A closer look at…The Lego Movie

Note: Guides from our archive are in a slightly different format and have been edited here to make them more user-friendly.


This is a child-friendly guide; some of the discussion questions are for younger viewers. children  The Lego Movie is rated U, contains mild fantasy violence and very mild language. The film is available to buy on DVD, and to stream on Amazon Instant Video.

The Scoop

Emmett (Chris Pratt) couldn’t be happier. A construction worker in a seemingly utopian Lego world, he knows his place. He sings along to ‘Everything Is Awesome’, everybody’s favourite pop song; buys coffee from everybody’s favourite overpriced coffee shop; and watches ‘Where Are My Pants?’, everybody’s favourite sitcom.

But then, a chance encounter with freedom fighter Wyldstyle (Elizabeth Banks) changes everything. She believes that Emmett is The Special, prophecied by the wizard Vitruvius (Morgan Freeman) to be ‘the greatest, most talented, most interesting, most important person of all time’. In the fight against Lord Business (Will Ferrell), a dictator with evil designs on the whole Lego universe, they will need all the allies they can get – including Wyldstyle’s arrogant boyfriend, Batman (Will Arnett).

If Emmett wants to live up to the prophecy, bring down Lord Business and win Wyldstyle’s heart, he’ll have to break with the instructions and get creative.

Dig Deeper

For kids children

  • Did you enjoy the film, and why or why not? Who was your favourite character, and which parts of the story did you like best?
  • How did you feel about Emmett? Was he really happy about his life at the beginning, and how did he feel when Wyldstyle told him he was The Special? What important lessons had he learned by the end of the story?
  • Why did Lord Business want to glue together all the bricks in the Lego world? What made him want to control everything? When might we feel scared of things in our lives which we can’t control, and what can we do when we feel this way?
  • How did you feel about the live action scenes near the end of the film? How might these scenes change the way we think and feel about everything that’s come before? How did you feel about the relationship between Finn (Jadon Sand) and his dad, the Man Upstairs?
  • How would you describe the world which Emmett lives in at the beginning of the story, and in what ways is it like our own world? What might be missing from our lives in this kind of world?  Why do we need creativity and imagination?
  • Do we need to have instructions and rules in life, and why or why not? What happens if we always do exactly what people tell us, without ever asking questions? What happens if there are no rules at all, for anybody?
  • Emmett twice discovers that he’s part of a much bigger story that he didn’t know about – first when he meets Wyldstyle, and then when he falls through the portal into the real world. Do you think that our lives are part of a bigger story?  Why is it important that we think about other people and the ‘big picture’, not just the things we want and need?
  • Does it matter that Emmett isn’t really ‘the greatest, most talented, most interesting, most important person of all time’? What makes ordinary people special? What difference does it make when we believe that we have an important part to play in the world?


For adults

  • In what ways does The Lego Movie parody and subvert story conventions? How does it riff on the journey of the archetypal hero? What references did you spot to other films and cultural icons, and what role did these play?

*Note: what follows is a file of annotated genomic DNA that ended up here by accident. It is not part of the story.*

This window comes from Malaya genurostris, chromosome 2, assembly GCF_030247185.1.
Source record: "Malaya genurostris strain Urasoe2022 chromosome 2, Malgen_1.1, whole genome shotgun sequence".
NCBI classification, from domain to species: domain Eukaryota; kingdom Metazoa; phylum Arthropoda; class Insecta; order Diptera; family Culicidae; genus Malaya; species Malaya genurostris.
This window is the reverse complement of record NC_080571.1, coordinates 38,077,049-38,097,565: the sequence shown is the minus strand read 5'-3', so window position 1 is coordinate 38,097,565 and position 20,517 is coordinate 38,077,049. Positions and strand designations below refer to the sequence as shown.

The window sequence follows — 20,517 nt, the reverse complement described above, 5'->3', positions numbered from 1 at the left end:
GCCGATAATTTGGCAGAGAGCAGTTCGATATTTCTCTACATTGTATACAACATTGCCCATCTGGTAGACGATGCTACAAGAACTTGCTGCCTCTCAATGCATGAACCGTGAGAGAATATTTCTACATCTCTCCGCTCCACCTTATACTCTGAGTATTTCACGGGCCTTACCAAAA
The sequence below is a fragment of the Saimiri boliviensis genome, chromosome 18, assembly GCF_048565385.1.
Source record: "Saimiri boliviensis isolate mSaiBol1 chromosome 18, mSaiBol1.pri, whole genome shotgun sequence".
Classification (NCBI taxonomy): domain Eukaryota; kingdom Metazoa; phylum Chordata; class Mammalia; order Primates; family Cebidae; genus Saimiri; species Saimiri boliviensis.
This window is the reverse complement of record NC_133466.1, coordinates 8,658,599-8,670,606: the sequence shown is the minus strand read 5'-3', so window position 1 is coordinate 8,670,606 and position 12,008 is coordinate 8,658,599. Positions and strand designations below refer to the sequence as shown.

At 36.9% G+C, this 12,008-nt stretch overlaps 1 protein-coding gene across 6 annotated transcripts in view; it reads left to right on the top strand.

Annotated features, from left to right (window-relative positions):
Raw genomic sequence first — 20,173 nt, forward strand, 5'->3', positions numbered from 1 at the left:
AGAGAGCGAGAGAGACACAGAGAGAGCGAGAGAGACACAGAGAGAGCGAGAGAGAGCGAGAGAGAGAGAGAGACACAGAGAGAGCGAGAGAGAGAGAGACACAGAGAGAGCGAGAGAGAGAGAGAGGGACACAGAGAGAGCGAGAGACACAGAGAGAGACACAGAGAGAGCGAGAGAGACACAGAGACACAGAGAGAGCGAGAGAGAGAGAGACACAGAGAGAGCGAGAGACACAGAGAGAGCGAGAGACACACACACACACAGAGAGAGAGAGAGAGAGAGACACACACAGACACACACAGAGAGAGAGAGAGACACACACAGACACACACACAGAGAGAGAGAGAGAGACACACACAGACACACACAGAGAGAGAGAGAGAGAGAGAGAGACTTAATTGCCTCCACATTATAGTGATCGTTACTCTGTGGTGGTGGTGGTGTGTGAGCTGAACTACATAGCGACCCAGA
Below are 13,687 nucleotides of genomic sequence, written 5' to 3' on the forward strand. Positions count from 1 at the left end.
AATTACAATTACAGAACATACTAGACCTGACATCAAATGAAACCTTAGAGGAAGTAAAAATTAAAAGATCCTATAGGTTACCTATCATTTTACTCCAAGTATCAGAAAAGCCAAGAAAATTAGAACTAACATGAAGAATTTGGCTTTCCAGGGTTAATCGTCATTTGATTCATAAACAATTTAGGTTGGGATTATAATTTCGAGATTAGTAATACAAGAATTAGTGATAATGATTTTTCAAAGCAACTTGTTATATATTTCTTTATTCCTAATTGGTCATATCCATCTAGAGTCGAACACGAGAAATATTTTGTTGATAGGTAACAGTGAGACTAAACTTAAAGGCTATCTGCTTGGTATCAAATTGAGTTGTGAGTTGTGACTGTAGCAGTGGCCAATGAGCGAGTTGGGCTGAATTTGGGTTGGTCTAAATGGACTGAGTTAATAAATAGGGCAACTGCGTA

• How was the film’s central theme of creativity reflected in different aspects of the filmmaking, especially visual elements? In your view, did the film live up to its own standards regarding creativity and nonconformity?

[Emmett] starts out in a world where it’s really top down and all the creativity is outsourced. . . Nowadays, ever since recorded media, that’s the way a lot of people interface with art.’ – Director Phil Lord

  • In what ways does The Lego Movie seem to be critiquing consumer culture? Do you think that we have a ‘consumer’ relationship with art and creativity, and what social trends might have made this the case? Why, and how, should a society value real creativity?
  •  Is The Lego Movie ridiculous or meaningful, or both? Is it sincere or ironic, or both? In what ways might the film embody principles of postmodernism or metamodernism? How do these concepts relate to our culture’s views on the nature of truth and reality?
  • Does The Lego Movie carry an anti-business or anti-capitalist message – and does it undermine this message by essentially being an advert for a product? To what extent does art become morally compromised when it’s tied to commercial concerns? Can advertising ever be a genuine act of creativity, and why or why not?
  • What ideas regarding human worth and purpose might our culture believe to be ‘made up, but also true’? Do these ‘made up truths’ provide sufficient spiritual resources to live by? Why, and under what circumstances, might we need ‘true truths’ – and does such a thing exist?

‘Life is meant to be symphonic, a community that balances improvisation and cooperation, under the guidance of a benevolent conductor.’ – Critic Jeffrey Overstreet

  • What message does the film have about balancing ‘improvisation and cooperation’, and freedom with structure? How might these ideas relate to the human condition, and our search for meaning and wholeness? Is there a ‘benevolent conductor’, and what difference might this make?


Published by

Sophie Lister

Damaris resources bring films to new audiences, start conversations, and enrich lives. Find out more at www.damarismedia.com Here at the Damaris Film Blog, we publish regular discussion guides to help you make the most of the latest cinema releases.

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